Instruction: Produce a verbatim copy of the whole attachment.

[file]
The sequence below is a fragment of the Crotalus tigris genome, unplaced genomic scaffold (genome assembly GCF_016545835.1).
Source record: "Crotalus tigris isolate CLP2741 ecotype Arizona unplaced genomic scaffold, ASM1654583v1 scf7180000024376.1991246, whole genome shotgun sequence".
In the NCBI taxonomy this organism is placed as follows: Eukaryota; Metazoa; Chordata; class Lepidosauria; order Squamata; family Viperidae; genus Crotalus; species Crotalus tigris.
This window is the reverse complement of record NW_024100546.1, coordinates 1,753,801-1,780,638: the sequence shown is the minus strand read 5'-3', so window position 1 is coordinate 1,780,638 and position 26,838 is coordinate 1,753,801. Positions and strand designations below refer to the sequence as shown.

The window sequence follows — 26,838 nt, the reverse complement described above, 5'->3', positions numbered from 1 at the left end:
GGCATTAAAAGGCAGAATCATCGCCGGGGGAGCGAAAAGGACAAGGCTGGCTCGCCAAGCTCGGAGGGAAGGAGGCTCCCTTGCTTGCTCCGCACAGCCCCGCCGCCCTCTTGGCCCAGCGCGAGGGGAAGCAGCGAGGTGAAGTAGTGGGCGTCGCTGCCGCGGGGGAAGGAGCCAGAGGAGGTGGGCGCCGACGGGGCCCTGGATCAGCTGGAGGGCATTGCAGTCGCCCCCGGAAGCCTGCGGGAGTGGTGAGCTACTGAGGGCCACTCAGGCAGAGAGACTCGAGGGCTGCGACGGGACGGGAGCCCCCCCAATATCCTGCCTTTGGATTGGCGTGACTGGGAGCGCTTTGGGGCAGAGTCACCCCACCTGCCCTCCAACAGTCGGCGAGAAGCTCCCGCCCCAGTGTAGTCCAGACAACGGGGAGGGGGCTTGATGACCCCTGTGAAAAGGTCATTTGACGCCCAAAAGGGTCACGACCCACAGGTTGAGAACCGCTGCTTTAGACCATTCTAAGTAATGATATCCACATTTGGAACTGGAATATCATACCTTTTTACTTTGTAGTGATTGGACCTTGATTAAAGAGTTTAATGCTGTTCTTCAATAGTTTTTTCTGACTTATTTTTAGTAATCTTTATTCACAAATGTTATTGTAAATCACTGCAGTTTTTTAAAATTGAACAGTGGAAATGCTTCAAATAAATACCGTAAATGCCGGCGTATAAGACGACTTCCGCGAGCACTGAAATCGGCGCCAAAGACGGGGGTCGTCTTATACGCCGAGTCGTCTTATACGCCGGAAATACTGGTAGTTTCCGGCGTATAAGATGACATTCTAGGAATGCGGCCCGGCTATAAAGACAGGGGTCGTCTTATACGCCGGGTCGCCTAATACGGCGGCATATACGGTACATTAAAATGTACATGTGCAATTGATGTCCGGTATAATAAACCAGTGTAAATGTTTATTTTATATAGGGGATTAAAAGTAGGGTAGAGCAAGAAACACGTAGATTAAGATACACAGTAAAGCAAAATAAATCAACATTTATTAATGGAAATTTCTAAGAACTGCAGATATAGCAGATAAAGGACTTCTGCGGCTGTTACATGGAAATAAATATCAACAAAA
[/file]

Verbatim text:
The sequence below is a fragment of the Crotalus tigris genome, unplaced genomic scaffold (genome assembly GCF_016545835.1).
Source record: "Crotalus tigris isolate CLP2741 ecotype Arizona unplaced genomic scaffold, ASM1654583v1 scf7180000024376.1991246, whole genome shotgun sequence".
In the NCBI taxonomy this organism is placed as follows: Eukaryota; Metazoa; Chordata; class Lepidosauria; order Squamata; family Viperidae; genus Crotalus; species Crotalus tigris.
This window is the reverse complement of record NW_024100546.1, coordinates 1,753,801-1,780,638: the sequence shown is the minus strand read 5'-3', so window position 1 is coordinate 1,780,638 and position 26,838 is coordinate 1,753,801. Positions and strand designations below refer to the sequence as shown.

The window sequence follows — 26,838 nt, the reverse complement described above, 5'->3', positions numbered from 1 at the left end:
GGCATTAAAAGGCAGAATCATCGCCGGGGGAGCGAAAAGGACAAGGCTGGCTCGCCAAGCTCGGAGGGAAGGAGGCTCCCTTGCTTGCTCCGCACAGCCCCGCCGCCCTCTTGGCCCAGCGCGAGGGGAAGCAGCGAGGTGAAGTAGTGGGCGTCGCTGCCGCGGGGGAAGGAGCCAGAGGAGGTGGGCGCCGACGGGGCCCTGGATCAGCTGGAGGGCATTGCAGTCGCCCCCGGAAGCCTGCGGGAGTGGTGAGCTACTGAGGGCCACTCAGGCAGAGAGACTCGAGGGCTGCGACGGGACGGGAGCCCCCCCAATATCCTGCCTTTGGATTGGCGTGACTGGGAGCGCTTTGGGGCAGAGTCACCCCACCTGCCCTCCAACAGTCGGCGAGAAGCTCCCGCCCCAGTGTAGTCCAGACAACGGGGAGGGGGCTTGATGACCCCTGTGAAAAGGTCATTTGACGCCCAAAAGGGTCACGACCCACAGGTTGAGAACCGCTGCTTTAGACCATTCTAAGTAATGATATCCACATTTGGAACTGGAATATCATACCTTTTTACTTTGTAGTGATTGGACCTTGATTAAAGAGTTTAATGCTGTTCTTCAATAGTTTTTTCTGACTTATTTTTAGTAATCTTTATTCACAAATGTTATTGTAAATCACTGCAGTTTTTTAAAATTGAACAGTGGAAATGCTTCAAATAAATACCGTAAATGCCGGCGTATAAGACGACTTCCGCGAGCACTGAAATCGGCGCCAAAGACGGGGGTCGTCTTATACGCCGAGTCGTCTTATACGCCGGAAATACTGGTAGTTTCCGGCGTATAAGATGACATTCTAGGAATGCGGCCCGGCTATAAAGACAGGGGTCGTCTTATACGCCGGGTCGCCTAATACGGCGGCATATACGGTACATTAAAATGTACATGTGCAATTGATGTCCGGTATAATAAACCAGTGTAAATGTTTATTTTATATAGGGGATTAAAAGTAGGGTAGAGCAAGAAACACGTAGATTAAGATACACAGTAAAGCAAAATAAATCAACATTTATTAATGGAAATTTCTAAGAACTGCAGATATAGCAGATAAAGGACTTCTGCGGCTGTTACATGGAAATAAATATCAACAAAA